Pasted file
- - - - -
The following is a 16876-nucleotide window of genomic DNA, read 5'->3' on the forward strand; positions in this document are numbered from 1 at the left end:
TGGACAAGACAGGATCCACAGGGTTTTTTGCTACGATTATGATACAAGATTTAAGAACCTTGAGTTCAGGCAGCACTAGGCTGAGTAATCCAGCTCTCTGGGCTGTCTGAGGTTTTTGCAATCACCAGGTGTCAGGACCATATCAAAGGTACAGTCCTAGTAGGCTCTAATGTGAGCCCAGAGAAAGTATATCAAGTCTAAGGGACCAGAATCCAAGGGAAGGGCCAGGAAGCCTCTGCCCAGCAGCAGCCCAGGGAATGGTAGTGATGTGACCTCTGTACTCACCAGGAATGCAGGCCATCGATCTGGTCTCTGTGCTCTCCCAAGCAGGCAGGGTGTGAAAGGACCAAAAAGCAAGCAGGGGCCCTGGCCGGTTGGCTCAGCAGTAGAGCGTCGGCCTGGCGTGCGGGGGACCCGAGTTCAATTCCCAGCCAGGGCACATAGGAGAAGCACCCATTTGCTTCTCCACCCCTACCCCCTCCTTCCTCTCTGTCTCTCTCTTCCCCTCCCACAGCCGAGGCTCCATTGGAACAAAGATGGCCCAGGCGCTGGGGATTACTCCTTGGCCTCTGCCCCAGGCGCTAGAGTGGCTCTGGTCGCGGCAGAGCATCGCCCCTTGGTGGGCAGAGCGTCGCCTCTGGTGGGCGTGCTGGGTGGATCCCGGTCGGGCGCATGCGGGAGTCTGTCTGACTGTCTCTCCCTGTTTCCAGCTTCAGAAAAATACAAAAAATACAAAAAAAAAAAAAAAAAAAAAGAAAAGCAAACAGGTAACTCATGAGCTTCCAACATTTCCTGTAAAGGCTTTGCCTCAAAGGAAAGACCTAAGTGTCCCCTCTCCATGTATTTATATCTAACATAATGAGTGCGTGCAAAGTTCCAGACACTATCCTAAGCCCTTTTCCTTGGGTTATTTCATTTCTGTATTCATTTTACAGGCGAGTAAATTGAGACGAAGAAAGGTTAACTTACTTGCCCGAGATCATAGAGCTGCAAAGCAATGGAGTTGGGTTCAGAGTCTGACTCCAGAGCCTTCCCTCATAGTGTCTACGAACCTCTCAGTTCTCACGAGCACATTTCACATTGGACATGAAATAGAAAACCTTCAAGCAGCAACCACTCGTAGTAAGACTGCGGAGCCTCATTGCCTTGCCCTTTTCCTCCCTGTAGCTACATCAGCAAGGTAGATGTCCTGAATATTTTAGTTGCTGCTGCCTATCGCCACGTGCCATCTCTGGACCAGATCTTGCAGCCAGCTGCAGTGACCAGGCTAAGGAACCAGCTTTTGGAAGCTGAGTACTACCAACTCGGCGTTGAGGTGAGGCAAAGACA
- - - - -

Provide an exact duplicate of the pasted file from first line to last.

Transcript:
The following is a 16876-nucleotide window of genomic DNA, read 5'->3' on the forward strand; positions in this document are numbered from 1 at the left end:
TGGACAAGACAGGATCCACAGGGTTTTTTGCTACGATTATGATACAAGATTTAAGAACCTTGAGTTCAGGCAGCACTAGGCTGAGTAATCCAGCTCTCTGGGCTGTCTGAGGTTTTTGCAATCACCAGGTGTCAGGACCATATCAAAGGTACAGTCCTAGTAGGCTCTAATGTGAGCCCAGAGAAAGTATATCAAGTCTAAGGGACCAGAATCCAAGGGAAGGGCCAGGAAGCCTCTGCCCAGCAGCAGCCCAGGGAATGGTAGTGATGTGACCTCTGTACTCACCAGGAATGCAGGCCATCGATCTGGTCTCTGTGCTCTCCCAAGCAGGCAGGGTGTGAAAGGACCAAAAAGCAAGCAGGGGCCCTGGCCGGTTGGCTCAGCAGTAGAGCGTCGGCCTGGCGTGCGGGGGACCCGAGTTCAATTCCCAGCCAGGGCACATAGGAGAAGCACCCATTTGCTTCTCCACCCCTACCCCCTCCTTCCTCTCTGTCTCTCTCTTCCCCTCCCACAGCCGAGGCTCCATTGGAACAAAGATGGCCCAGGCGCTGGGGATTACTCCTTGGCCTCTGCCCCAGGCGCTAGAGTGGCTCTGGTCGCGGCAGAGCATCGCCCCTTGGTGGGCAGAGCGTCGCCTCTGGTGGGCGTGCTGGGTGGATCCCGGTCGGGCGCATGCGGGAGTCTGTCTGACTGTCTCTCCCTGTTTCCAGCTTCAGAAAAATACAAAAAATACAAAAAAAAAAAAAAAAAAAAAGAAAAGCAAACAGGTAACTCATGAGCTTCCAACATTTCCTGTAAAGGCTTTGCCTCAAAGGAAAGACCTAAGTGTCCCCTCTCCATGTATTTATATCTAACATAATGAGTGCGTGCAAAGTTCCAGACACTATCCTAAGCCCTTTTCCTTGGGTTATTTCATTTCTGTATTCATTTTACAGGCGAGTAAATTGAGACGAAGAAAGGTTAACTTACTTGCCCGAGATCATAGAGCTGCAAAGCAATGGAGTTGGGTTCAGAGTCTGACTCCAGAGCCTTCCCTCATAGTGTCTACGAACCTCTCAGTTCTCACGAGCACATTTCACATTGGACATGAAATAGAAAACCTTCAAGCAGCAACCACTCGTAGTAAGACTGCGGAGCCTCATTGCCTTGCCCTTTTCCTCCCTGTAGCTACATCAGCAAGGTAGATGTCCTGAATATTTTAGTTGCTGCTGCCTATCGCCACGTGCCATCTCTGGACCAGATCTTGCAGCCAGCTGCAGTGACCAGGCTAAGGAACCAGCTTTTGGAAGCTGAGTACTACCAACTCGGCGTTGAGGTGAGGCAAAGACA